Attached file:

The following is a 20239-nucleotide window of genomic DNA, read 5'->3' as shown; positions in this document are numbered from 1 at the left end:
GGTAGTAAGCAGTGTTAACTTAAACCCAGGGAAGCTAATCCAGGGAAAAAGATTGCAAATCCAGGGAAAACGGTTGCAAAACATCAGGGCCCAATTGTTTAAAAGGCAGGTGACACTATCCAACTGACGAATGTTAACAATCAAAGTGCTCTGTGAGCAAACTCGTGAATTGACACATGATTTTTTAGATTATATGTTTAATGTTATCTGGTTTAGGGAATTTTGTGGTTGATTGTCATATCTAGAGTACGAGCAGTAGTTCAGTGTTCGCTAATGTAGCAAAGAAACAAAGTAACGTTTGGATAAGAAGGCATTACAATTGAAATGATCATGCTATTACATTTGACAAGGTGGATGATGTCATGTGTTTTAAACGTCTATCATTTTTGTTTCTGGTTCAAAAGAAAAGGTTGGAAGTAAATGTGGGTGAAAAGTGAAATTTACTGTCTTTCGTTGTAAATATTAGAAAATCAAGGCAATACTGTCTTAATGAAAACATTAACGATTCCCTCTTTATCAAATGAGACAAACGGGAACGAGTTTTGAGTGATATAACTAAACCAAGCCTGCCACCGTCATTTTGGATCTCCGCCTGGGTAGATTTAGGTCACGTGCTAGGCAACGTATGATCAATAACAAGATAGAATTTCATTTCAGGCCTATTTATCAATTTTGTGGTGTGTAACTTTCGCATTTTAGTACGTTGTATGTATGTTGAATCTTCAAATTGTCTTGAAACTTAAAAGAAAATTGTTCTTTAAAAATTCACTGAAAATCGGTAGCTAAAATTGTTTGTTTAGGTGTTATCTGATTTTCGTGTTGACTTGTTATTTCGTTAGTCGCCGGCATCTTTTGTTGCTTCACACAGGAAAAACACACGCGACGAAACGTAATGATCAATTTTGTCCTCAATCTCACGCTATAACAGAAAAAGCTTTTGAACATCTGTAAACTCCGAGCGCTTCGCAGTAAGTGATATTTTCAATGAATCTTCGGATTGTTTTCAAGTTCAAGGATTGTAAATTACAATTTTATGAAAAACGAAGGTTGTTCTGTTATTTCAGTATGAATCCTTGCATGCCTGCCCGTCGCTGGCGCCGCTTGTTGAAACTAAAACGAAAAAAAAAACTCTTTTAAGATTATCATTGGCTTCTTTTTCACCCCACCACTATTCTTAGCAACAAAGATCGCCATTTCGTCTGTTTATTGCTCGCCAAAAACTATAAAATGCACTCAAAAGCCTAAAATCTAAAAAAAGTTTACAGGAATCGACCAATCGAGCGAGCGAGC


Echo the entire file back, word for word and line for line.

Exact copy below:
The following is a 20239-nucleotide window of genomic DNA, read 5'->3' as shown; positions in this document are numbered from 1 at the left end:
GGTAGTAAGCAGTGTTAACTTAAACCCAGGGAAGCTAATCCAGGGAAAAAGATTGCAAATCCAGGGAAAACGGTTGCAAAACATCAGGGCCCAATTGTTTAAAAGGCAGGTGACACTATCCAACTGACGAATGTTAACAATCAAAGTGCTCTGTGAGCAAACTCGTGAATTGACACATGATTTTTTAGATTATATGTTTAATGTTATCTGGTTTAGGGAATTTTGTGGTTGATTGTCATATCTAGAGTACGAGCAGTAGTTCAGTGTTCGCTAATGTAGCAAAGAAACAAAGTAACGTTTGGATAAGAAGGCATTACAATTGAAATGATCATGCTATTACATTTGACAAGGTGGATGATGTCATGTGTTTTAAACGTCTATCATTTTTGTTTCTGGTTCAAAAGAAAAGGTTGGAAGTAAATGTGGGTGAAAAGTGAAATTTACTGTCTTTCGTTGTAAATATTAGAAAATCAAGGCAATACTGTCTTAATGAAAACATTAACGATTCCCTCTTTATCAAATGAGACAAACGGGAACGAGTTTTGAGTGATATAACTAAACCAAGCCTGCCACCGTCATTTTGGATCTCCGCCTGGGTAGATTTAGGTCACGTGCTAGGCAACGTATGATCAATAACAAGATAGAATTTCATTTCAGGCCTATTTATCAATTTTGTGGTGTGTAACTTTCGCATTTTAGTACGTTGTATGTATGTTGAATCTTCAAATTGTCTTGAAACTTAAAAGAAAATTGTTCTTTAAAAATTCACTGAAAATCGGTAGCTAAAATTGTTTGTTTAGGTGTTATCTGATTTTCGTGTTGACTTGTTATTTCGTTAGTCGCCGGCATCTTTTGTTGCTTCACACAGGAAAAACACACGCGACGAAACGTAATGATCAATTTTGTCCTCAATCTCACGCTATAACAGAAAAAGCTTTTGAACATCTGTAAACTCCGAGCGCTTCGCAGTAAGTGATATTTTCAATGAATCTTCGGATTGTTTTCAAGTTCAAGGATTGTAAATTACAATTTTATGAAAAACGAAGGTTGTTCTGTTATTTCAGTATGAATCCTTGCATGCCTGCCCGTCGCTGGCGCCGCTTGTTGAAACTAAAACGAAAAAAAAAACTCTTTTAAGATTATCATTGGCTTCTTTTTCACCCCACCACTATTCTTAGCAACAAAGATCGCCATTTCGTCTGTTTATTGCTCGCCAAAAACTATAAAATGCACTCAAAAGCCTAAAATCTAAAAAAAGTTTACAGGAATCGACCAATCGAGCGAGCGAGC